If you have cancelled plans recently to stay at home and look after sick children, you’re not alone. A survey by Wagner of more than 1200 Australians aged 18-64 showed that 60% of Aussie mums were very likely to cancel any plans they had to stay home and mind their sick children – 13% higher than dads
The research also showed that four in five women (78%) believed they were at major risk of catching a cold or flu from a sick person at home, compared to just 65% of men, and a further 75% of women said that being overworked, rundown or stressed was a major risk factor, significantly higher than just 59% of men.
Sydney naturopath and TV presenter Emma Sutherland says the findings highlight the need for women to have a strong, healthy body before the winter months hit. She says high levels of stress lead to immune suppression, increasing the body’s likelihood of catching a cold or flu.
Emma recommends these preventative techniques to help boost the body’s immunity and improve its ability to ward off winter colds and flu.
Top tips for preventing colds and flus
1. A diet high in fresh fruit and vegetables and whole grains ensures you get the vitamins, minerals and antioxidants that are essential for a healthy immune system. Eat plenty of onion and garlic for their antimicrobial properties to keep germs at bay, and consider taking natural supplements like Kyolic Aged Garlic Extract to help prevent winter colds and flu. Ginger and chilli are warming foods and adding them to your dishes can also be a great immunity booster in the cooler months.
2. Ensure that you go into the winter months with adequate levels of Vitamin D. Research has shown that people with low Vitamin D get more frequent and more severe colds than people with high levels. As it is a fat soluble vitamin, be careful of eating “low fat” foods as you will be missing out on Vitamin D. Natural sources are full fat dairy, sardines, egg yolks and cod liver oil.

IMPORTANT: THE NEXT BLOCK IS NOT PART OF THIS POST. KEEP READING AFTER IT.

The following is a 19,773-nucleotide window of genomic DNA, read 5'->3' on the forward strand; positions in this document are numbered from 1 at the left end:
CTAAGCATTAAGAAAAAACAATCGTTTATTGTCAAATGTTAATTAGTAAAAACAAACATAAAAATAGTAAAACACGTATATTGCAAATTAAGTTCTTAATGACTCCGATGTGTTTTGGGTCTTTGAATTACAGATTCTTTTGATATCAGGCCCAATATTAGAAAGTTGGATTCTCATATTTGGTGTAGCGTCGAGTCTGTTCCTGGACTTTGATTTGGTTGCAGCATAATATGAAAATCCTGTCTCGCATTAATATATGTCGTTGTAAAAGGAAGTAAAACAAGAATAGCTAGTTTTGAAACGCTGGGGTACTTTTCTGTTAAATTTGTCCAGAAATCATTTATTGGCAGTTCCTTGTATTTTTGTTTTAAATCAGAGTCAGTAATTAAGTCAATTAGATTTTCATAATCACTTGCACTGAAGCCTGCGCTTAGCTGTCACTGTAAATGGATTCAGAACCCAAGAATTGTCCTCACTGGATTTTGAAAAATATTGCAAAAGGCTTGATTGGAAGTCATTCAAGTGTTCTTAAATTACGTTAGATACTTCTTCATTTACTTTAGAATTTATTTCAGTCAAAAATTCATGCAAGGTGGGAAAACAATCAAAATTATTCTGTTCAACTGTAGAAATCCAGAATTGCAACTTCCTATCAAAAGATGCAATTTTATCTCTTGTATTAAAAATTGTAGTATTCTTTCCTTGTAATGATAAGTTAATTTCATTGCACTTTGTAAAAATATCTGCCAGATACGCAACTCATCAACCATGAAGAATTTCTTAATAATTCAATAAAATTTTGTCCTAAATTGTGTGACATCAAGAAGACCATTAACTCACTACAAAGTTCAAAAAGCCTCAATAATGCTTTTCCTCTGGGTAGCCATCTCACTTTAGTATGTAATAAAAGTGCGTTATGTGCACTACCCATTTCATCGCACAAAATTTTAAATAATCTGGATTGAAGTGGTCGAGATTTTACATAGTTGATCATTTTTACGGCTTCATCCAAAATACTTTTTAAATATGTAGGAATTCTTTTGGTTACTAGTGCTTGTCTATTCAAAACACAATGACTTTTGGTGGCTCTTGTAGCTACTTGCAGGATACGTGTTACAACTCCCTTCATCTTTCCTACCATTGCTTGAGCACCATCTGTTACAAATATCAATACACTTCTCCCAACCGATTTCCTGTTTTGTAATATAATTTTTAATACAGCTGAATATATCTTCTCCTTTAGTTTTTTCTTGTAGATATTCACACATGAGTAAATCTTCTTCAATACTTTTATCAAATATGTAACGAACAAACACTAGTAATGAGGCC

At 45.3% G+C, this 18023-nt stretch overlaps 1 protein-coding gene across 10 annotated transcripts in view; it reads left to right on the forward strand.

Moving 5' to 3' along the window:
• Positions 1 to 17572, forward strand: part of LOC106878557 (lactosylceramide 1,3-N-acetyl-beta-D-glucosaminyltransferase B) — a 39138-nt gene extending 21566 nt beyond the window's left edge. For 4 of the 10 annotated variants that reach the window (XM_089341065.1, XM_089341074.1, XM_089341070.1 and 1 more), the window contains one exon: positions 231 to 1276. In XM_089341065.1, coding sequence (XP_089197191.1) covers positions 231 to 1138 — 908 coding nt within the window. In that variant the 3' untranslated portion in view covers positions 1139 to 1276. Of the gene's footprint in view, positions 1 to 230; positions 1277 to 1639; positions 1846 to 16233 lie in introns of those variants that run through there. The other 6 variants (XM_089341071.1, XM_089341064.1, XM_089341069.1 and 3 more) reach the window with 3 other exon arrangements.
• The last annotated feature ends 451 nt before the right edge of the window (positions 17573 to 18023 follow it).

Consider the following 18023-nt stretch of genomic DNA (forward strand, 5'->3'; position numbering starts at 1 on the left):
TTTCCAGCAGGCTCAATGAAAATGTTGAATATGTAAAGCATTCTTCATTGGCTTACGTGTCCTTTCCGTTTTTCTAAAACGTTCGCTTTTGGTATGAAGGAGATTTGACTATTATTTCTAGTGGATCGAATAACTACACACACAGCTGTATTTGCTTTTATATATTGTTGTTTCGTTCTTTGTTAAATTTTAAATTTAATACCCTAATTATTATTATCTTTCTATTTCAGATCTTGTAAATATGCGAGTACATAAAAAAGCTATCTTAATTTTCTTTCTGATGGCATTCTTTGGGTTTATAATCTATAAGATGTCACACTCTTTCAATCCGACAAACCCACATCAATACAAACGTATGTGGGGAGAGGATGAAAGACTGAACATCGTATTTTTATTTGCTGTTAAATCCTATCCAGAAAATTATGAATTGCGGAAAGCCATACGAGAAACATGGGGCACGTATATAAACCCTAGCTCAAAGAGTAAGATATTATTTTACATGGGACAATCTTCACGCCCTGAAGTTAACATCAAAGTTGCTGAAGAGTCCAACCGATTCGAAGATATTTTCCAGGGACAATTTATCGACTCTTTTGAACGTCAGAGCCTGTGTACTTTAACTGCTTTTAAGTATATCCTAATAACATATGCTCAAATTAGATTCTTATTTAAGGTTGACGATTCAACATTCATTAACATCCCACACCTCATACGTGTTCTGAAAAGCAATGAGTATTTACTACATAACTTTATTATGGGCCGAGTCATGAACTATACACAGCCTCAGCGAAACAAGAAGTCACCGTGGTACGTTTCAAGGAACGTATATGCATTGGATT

3. Eat adequate amounts of protein as it forms the building blocks for your infection fighting antibodies. This can be obtained from animal sources such as lean meat, chicken, fish, eggs and dairy foods or from plant sources such as legumes, tofu and tempeh.
4. Wash your hands often as cold viruses can survive for several hours on hands, tissues, or hard surfaces. A healthy person can contract a virus by touching a contaminated surface, then touching his or her own mouth or nose. Studies demonstrate that touching your nose or eyes with the fingertip area leads to an overloaded immune system and most of the infections of the upper respiratory tract. Keyboards and telephones, particularly when they are shared, are among the most germ-laden places in a home or office and the average desk harbors 400 times more bacteria than the average toilet seat!